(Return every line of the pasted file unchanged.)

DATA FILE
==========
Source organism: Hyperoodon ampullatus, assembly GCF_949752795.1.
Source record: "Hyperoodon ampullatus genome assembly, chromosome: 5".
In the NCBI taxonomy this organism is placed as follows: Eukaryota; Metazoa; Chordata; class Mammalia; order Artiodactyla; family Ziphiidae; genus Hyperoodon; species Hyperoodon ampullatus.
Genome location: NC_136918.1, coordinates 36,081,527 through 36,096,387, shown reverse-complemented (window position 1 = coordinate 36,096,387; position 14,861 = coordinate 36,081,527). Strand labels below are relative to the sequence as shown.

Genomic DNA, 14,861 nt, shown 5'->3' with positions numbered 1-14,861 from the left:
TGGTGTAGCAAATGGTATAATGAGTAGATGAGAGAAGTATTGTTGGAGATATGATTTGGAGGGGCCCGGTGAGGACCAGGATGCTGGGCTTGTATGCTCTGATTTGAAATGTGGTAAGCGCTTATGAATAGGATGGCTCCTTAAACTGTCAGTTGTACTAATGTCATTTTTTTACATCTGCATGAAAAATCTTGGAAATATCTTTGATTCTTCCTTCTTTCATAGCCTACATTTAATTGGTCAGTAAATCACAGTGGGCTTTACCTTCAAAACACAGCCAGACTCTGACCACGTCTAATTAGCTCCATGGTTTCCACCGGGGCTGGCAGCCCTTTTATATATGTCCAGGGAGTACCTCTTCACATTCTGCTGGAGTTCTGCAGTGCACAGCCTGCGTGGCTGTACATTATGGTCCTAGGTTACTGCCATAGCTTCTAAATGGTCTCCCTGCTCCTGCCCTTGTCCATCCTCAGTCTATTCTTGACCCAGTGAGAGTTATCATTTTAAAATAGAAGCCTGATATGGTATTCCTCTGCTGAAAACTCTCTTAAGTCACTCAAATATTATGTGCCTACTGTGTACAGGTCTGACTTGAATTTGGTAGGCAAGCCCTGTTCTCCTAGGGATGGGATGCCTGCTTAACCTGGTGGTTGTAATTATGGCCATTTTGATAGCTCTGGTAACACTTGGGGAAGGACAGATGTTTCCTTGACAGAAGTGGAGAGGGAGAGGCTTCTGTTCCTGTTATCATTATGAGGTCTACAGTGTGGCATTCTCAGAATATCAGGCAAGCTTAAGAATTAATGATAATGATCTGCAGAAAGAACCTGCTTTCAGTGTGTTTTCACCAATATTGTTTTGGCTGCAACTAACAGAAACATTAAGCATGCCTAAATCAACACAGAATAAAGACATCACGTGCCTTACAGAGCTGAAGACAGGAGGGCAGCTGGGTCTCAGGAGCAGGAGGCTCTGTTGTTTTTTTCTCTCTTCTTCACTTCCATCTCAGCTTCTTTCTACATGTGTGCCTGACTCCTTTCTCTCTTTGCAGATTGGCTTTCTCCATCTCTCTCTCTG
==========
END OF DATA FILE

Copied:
Source organism: Hyperoodon ampullatus, assembly GCF_949752795.1.
Source record: "Hyperoodon ampullatus genome assembly, chromosome: 5".
In the NCBI taxonomy this organism is placed as follows: Eukaryota; Metazoa; Chordata; class Mammalia; order Artiodactyla; family Ziphiidae; genus Hyperoodon; species Hyperoodon ampullatus.
Genome location: NC_136918.1, coordinates 36,081,527 through 36,096,387, shown reverse-complemented (window position 1 = coordinate 36,096,387; position 14,861 = coordinate 36,081,527). Strand labels below are relative to the sequence as shown.

Genomic DNA, 14,861 nt, shown 5'->3' with positions numbered 1-14,861 from the left:
TGGTGTAGCAAATGGTATAATGAGTAGATGAGAGAAGTATTGTTGGAGATATGATTTGGAGGGGCCCGGTGAGGACCAGGATGCTGGGCTTGTATGCTCTGATTTGAAATGTGGTAAGCGCTTATGAATAGGATGGCTCCTTAAACTGTCAGTTGTACTAATGTCATTTTTTTACATCTGCATGAAAAATCTTGGAAATATCTTTGATTCTTCCTTCTTTCATAGCCTACATTTAATTGGTCAGTAAATCACAGTGGGCTTTACCTTCAAAACACAGCCAGACTCTGACCACGTCTAATTAGCTCCATGGTTTCCACCGGGGCTGGCAGCCCTTTTATATATGTCCAGGGAGTACCTCTTCACATTCTGCTGGAGTTCTGCAGTGCACAGCCTGCGTGGCTGTACATTATGGTCCTAGGTTACTGCCATAGCTTCTAAATGGTCTCCCTGCTCCTGCCCTTGTCCATCCTCAGTCTATTCTTGACCCAGTGAGAGTTATCATTTTAAAATAGAAGCCTGATATGGTATTCCTCTGCTGAAAACTCTCTTAAGTCACTCAAATATTATGTGCCTACTGTGTACAGGTCTGACTTGAATTTGGTAGGCAAGCCCTGTTCTCCTAGGGATGGGATGCCTGCTTAACCTGGTGGTTGTAATTATGGCCATTTTGATAGCTCTGGTAACACTTGGGGAAGGACAGATGTTTCCTTGACAGAAGTGGAGAGGGAGAGGCTTCTGTTCCTGTTATCATTATGAGGTCTACAGTGTGGCATTCTCAGAATATCAGGCAAGCTTAAGAATTAATGATAATGATCTGCAGAAAGAACCTGCTTTCAGTGTGTTTTCACCAATATTGTTTTGGCTGCAACTAACAGAAACATTAAGCATGCCTAAATCAACACAGAATAAAGACATCACGTGCCTTACAGAGCTGAAGACAGGAGGGCAGCTGGGTCTCAGGAGCAGGAGGCTCTGTTGTTTTTTTCTCTCTTCTTCACTTCCATCTCAGCTTCTTTCTACATGTGTGCCTGACTCCTTTCTCTCTTTGCAGATTGGCTTTCTCCATCTCTCTCTCTG